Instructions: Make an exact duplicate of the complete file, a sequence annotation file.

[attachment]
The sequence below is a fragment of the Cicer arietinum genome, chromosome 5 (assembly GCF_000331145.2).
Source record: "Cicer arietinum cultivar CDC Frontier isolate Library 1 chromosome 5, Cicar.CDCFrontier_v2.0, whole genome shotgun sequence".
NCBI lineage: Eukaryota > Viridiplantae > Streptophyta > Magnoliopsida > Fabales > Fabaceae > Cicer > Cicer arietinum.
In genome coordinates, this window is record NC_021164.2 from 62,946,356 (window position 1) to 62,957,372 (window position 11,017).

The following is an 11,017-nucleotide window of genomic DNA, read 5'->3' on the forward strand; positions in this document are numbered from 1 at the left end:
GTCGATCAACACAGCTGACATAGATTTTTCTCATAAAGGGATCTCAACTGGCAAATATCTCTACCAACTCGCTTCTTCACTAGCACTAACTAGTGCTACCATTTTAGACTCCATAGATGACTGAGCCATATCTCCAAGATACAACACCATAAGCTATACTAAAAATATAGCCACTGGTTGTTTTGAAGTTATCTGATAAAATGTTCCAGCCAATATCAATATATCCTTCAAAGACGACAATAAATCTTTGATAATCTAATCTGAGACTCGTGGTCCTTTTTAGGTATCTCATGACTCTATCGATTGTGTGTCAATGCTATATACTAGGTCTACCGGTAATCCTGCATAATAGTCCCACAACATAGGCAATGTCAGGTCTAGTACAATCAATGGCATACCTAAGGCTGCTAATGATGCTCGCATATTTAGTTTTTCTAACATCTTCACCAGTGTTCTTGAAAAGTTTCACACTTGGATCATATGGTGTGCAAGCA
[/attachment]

The sequence below is a fragment of the Cicer arietinum genome, chromosome 5 (assembly GCF_000331145.2).
Source record: "Cicer arietinum cultivar CDC Frontier isolate Library 1 chromosome 5, Cicar.CDCFrontier_v2.0, whole genome shotgun sequence".
NCBI lineage: Eukaryota > Viridiplantae > Streptophyta > Magnoliopsida > Fabales > Fabaceae > Cicer > Cicer arietinum.
In genome coordinates, this window is record NC_021164.2 from 62,946,356 (window position 1) to 62,957,372 (window position 11,017).

The following is an 11,017-nucleotide window of genomic DNA, read 5'->3' on the forward strand; positions in this document are numbered from 1 at the left end:
GTCGATCAACACAGCTGACATAGATTTTTCTCATAAAGGGATCTCAACTGGCAAATATCTCTACCAACTCGCTTCTTCACTAGCACTAACTAGTGCTACCATTTTAGACTCCATAGATGACTGAGCCATATCTCCAAGATACAACACCATAAGCTATACTAAAAATATAGCCACTGGTTGTTTTGAAGTTATCTGATAAAATGTTCCAGCCAATATCAATATATCCTTCAAAGACGACAATAAATCTTTGATAATCTAATCTGAGACTCGTGGTCCTTTTTAGGTATCTCATGACTCTATCGATTGTGTGTCAATGCTATATACTAGGTCTACCGGTAATCCTGCATAATAGTCCCACAACATAGGCAATGTCAGGTCTAGTACAATCAATGGCATACCTAAGGCTGCTAATGATGCTCGCATATTTAGTTTTTCTAACATCTTCACCAGTGTTCTTGAAAAGTTTCACACTTGGATCATATGGTGTGCAAGCA